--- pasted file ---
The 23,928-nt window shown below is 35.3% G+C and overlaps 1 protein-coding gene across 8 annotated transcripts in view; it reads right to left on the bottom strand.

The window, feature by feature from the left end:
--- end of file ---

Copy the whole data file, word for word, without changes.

The 23,928-nt window shown below is 35.3% G+C and overlaps 1 protein-coding gene across 8 annotated transcripts in view; it reads right to left on the bottom strand.

The window, feature by feature from the left end: